The Major Prose of Thomas Henry Huxley

Front Cover
University of Georgia Press, 1997 - 366 pages
Thomas Henry Huxley (1825-1895) was one of the intellectual giants of Victorian England. Initially a surgeon by training, he became the principal exponent of Darwinism and popularizer of "scientific naturalism." His public advocacy of evolution, the voice he gave to science as a dignified and vital profession, the powerful offices he held in its societies, and the many volumes he published of and about science made Huxley among the most influential of all nineteenth-century figures in the history of science.

Huxley was a prolific essayist, and his writings put him at the center of intellectual debate in England during the latter half of the nineteenth century. Alan P. Barr's edition of The Major Prose of Thomas Henry Huxley fills a very real and pressing chasm in history of science books, bringing together almost all of Huxley's major nontechnical prose, including Man's Place in Nature and both "Evolution in Ethics" and its "Prolegomena."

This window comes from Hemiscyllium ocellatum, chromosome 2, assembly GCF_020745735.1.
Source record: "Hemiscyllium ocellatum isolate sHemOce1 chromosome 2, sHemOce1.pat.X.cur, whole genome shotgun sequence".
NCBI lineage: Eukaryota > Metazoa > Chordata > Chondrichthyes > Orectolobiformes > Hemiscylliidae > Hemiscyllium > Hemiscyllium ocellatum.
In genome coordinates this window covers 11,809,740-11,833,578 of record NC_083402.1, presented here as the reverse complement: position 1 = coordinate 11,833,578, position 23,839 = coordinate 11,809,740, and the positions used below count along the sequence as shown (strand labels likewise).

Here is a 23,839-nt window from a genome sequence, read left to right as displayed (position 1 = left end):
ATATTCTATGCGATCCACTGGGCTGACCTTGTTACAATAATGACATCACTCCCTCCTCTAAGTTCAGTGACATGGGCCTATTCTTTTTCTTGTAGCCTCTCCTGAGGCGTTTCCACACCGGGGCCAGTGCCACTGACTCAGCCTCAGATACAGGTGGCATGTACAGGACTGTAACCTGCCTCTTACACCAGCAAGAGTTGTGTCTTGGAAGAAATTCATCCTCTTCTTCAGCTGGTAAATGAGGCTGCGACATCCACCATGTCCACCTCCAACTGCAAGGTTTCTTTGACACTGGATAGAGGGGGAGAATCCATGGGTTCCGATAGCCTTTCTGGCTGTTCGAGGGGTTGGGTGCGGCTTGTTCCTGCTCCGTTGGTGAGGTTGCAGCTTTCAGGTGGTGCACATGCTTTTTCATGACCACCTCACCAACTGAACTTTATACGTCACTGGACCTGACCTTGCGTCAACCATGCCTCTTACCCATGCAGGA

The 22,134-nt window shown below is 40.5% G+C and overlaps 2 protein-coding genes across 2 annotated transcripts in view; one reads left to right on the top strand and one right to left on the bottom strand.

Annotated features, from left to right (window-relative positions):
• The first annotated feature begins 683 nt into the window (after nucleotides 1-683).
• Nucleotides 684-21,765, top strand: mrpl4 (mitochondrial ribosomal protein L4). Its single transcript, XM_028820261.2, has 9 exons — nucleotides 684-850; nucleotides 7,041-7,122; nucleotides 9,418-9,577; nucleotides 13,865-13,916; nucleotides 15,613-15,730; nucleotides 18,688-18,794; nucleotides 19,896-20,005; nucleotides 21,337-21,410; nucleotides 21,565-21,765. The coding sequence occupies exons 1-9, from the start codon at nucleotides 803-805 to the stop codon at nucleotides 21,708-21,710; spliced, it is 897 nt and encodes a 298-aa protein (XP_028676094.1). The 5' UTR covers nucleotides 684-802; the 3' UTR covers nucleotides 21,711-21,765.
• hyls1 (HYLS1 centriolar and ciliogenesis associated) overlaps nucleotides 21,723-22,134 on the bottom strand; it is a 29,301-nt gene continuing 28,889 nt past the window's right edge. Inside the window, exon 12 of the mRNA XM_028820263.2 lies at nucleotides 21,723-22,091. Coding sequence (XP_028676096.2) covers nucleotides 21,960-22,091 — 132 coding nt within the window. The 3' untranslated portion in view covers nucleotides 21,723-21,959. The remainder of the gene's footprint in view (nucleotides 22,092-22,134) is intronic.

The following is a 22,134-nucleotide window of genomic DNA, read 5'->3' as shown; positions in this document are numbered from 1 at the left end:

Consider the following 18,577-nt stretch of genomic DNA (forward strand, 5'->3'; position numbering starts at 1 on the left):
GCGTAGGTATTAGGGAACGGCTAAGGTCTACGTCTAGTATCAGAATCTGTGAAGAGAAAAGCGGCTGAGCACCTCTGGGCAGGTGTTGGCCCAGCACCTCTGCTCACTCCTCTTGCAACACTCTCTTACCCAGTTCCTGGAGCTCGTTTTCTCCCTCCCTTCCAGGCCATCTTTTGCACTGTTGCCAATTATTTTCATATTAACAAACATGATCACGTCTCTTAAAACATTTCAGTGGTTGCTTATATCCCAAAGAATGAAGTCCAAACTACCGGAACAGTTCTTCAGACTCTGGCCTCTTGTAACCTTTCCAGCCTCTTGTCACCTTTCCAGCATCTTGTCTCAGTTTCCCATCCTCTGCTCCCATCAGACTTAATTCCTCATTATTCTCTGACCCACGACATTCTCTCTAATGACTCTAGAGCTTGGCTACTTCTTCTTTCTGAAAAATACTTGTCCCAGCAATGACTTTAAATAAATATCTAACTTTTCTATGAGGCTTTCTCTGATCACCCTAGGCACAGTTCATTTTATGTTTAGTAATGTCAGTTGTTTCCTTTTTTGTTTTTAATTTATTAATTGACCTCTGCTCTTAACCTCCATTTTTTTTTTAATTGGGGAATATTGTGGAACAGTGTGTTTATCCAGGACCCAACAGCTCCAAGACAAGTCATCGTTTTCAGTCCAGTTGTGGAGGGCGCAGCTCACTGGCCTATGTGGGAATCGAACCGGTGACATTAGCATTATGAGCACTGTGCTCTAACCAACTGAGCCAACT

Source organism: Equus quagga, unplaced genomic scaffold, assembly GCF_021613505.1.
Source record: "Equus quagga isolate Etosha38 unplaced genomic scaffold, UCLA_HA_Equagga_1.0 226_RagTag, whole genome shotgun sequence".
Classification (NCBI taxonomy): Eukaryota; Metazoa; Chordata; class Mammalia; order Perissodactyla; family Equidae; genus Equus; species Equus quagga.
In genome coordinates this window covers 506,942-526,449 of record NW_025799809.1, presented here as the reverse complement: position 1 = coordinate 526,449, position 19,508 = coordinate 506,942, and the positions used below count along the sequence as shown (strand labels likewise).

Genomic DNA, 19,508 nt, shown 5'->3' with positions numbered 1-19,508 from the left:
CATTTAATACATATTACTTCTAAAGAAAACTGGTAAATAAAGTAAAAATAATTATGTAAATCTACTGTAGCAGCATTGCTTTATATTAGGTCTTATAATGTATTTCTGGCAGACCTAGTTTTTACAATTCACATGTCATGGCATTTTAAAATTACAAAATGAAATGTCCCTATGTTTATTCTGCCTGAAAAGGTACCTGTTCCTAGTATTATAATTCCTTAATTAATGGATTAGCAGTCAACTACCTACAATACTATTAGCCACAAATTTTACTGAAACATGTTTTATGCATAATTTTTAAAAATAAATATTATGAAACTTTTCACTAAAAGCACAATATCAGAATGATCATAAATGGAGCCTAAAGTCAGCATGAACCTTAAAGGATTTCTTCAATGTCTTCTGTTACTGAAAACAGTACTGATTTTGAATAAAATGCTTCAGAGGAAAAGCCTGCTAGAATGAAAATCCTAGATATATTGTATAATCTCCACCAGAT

From inside the book

What people are saying - Write a review

We haven't found any reviews in the usual places.

Contents

Mans Place in Nature 1863
20
On a piece of Chalk 1868
154
On the Physical Basis of Life 1868
174
The Coming of Age of The Origin of Species 1880
195
A Liberal Education and Where to Find It 1868
205
The Method of Zadig 1880
239
Agnosticism 1889
282
Evolution and Ethics 284 Prolegomena 1894
283
Selected Letters
345
Selected Bibliography
365
Copyright

Common terms and phrases

About the author (1997)

Alan P. Barr is a professor of English and Chair of the English department at Indiana University Northwest. He is the author of Victorian Stage Pulpiteer: Bernard Shaw's Crusade (Georgia), and his articles have appeared in such journals as Victorian Literature and Culture, the Massachusetts Review, and the Shaw Review.

Bibliographic information